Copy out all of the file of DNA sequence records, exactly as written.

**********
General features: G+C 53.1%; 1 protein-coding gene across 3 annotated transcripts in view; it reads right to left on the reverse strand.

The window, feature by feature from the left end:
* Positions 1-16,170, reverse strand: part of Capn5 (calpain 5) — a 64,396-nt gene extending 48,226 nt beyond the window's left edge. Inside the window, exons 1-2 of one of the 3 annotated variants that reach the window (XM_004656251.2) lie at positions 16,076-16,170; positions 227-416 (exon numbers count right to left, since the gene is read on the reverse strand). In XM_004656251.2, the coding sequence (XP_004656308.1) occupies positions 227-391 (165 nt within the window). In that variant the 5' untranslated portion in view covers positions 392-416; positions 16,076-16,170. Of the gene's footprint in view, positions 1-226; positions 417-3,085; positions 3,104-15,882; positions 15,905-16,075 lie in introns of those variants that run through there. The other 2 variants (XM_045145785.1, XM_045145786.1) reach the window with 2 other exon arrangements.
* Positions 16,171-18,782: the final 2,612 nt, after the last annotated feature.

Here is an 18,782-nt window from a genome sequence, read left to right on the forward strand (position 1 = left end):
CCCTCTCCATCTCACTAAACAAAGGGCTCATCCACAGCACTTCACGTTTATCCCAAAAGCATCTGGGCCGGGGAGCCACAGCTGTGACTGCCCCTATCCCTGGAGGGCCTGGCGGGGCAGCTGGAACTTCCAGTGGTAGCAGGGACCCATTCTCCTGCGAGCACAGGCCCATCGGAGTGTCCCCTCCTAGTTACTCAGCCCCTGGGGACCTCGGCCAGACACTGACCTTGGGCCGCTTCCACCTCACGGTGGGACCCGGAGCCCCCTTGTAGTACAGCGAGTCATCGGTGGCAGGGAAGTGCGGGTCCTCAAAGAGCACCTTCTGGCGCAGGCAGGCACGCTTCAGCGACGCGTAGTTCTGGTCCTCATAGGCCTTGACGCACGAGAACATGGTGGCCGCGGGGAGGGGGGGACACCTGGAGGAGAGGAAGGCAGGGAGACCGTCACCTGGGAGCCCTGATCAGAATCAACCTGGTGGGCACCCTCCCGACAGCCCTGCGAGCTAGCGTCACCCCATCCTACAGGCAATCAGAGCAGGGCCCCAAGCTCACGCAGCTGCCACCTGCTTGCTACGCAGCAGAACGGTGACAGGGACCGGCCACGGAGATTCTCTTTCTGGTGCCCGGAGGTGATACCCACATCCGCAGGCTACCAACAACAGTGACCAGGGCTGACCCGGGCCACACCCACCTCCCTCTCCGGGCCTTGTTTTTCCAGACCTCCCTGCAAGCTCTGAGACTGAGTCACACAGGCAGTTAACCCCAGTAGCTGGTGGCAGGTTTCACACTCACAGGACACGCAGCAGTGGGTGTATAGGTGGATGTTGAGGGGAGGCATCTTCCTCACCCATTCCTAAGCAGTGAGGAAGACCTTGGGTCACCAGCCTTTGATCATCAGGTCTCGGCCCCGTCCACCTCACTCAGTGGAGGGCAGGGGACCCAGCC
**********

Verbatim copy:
General features: G+C 53.1%; 1 protein-coding gene across 3 annotated transcripts in view; it reads right to left on the reverse strand.

The window, feature by feature from the left end:
* Positions 1-16,170, reverse strand: part of Capn5 (calpain 5) — a 64,396-nt gene extending 48,226 nt beyond the window's left edge. Inside the window, exons 1-2 of one of the 3 annotated variants that reach the window (XM_004656251.2) lie at positions 16,076-16,170; positions 227-416 (exon numbers count right to left, since the gene is read on the reverse strand). In XM_004656251.2, the coding sequence (XP_004656308.1) occupies positions 227-391 (165 nt within the window). In that variant the 5' untranslated portion in view covers positions 392-416; positions 16,076-16,170. Of the gene's footprint in view, positions 1-226; positions 417-3,085; positions 3,104-15,882; positions 15,905-16,075 lie in introns of those variants that run through there. The other 2 variants (XM_045145785.1, XM_045145786.1) reach the window with 2 other exon arrangements.
* Positions 16,171-18,782: the final 2,612 nt, after the last annotated feature.

Here is an 18,782-nt window from a genome sequence, read left to right on the forward strand (position 1 = left end):
CCCTCTCCATCTCACTAAACAAAGGGCTCATCCACAGCACTTCACGTTTATCCCAAAAGCATCTGGGCCGGGGAGCCACAGCTGTGACTGCCCCTATCCCTGGAGGGCCTGGCGGGGCAGCTGGAACTTCCAGTGGTAGCAGGGACCCATTCTCCTGCGAGCACAGGCCCATCGGAGTGTCCCCTCCTAGTTACTCAGCCCCTGGGGACCTCGGCCAGACACTGACCTTGGGCCGCTTCCACCTCACGGTGGGACCCGGAGCCCCCTTGTAGTACAGCGAGTCATCGGTGGCAGGGAAGTGCGGGTCCTCAAAGAGCACCTTCTGGCGCAGGCAGGCACGCTTCAGCGACGCGTAGTTCTGGTCCTCATAGGCCTTGACGCACGAGAACATGGTGGCCGCGGGGAGGGGGGGACACCTGGAGGAGAGGAAGGCAGGGAGACCGTCACCTGGGAGCCCTGATCAGAATCAACCTGGTGGGCACCCTCCCGACAGCCCTGCGAGCTAGCGTCACCCCATCCTACAGGCAATCAGAGCAGGGCCCCAAGCTCACGCAGCTGCCACCTGCTTGCTACGCAGCAGAACGGTGACAGGGACCGGCCACGGAGATTCTCTTTCTGGTGCCCGGAGGTGATACCCACATCCGCAGGCTACCAACAACAGTGACCAGGGCTGACCCGGGCCACACCCACCTCCCTCTCCGGGCCTTGTTTTTCCAGACCTCCCTGCAAGCTCTGAGACTGAGTCACACAGGCAGTTAACCCCAGTAGCTGGTGGCAGGTTTCACACTCACAGGACACGCAGCAGTGGGTGTATAGGTGGATGTTGAGGGGAGGCATCTTCCTCACCCATTCCTAAGCAGTGAGGAAGACCTTGGGTCACCAGCCTTTGATCATCAGGTCTCGGCCCCGTCCACCTCACTCAGTGGAGGGCAGGGGACCCAGCC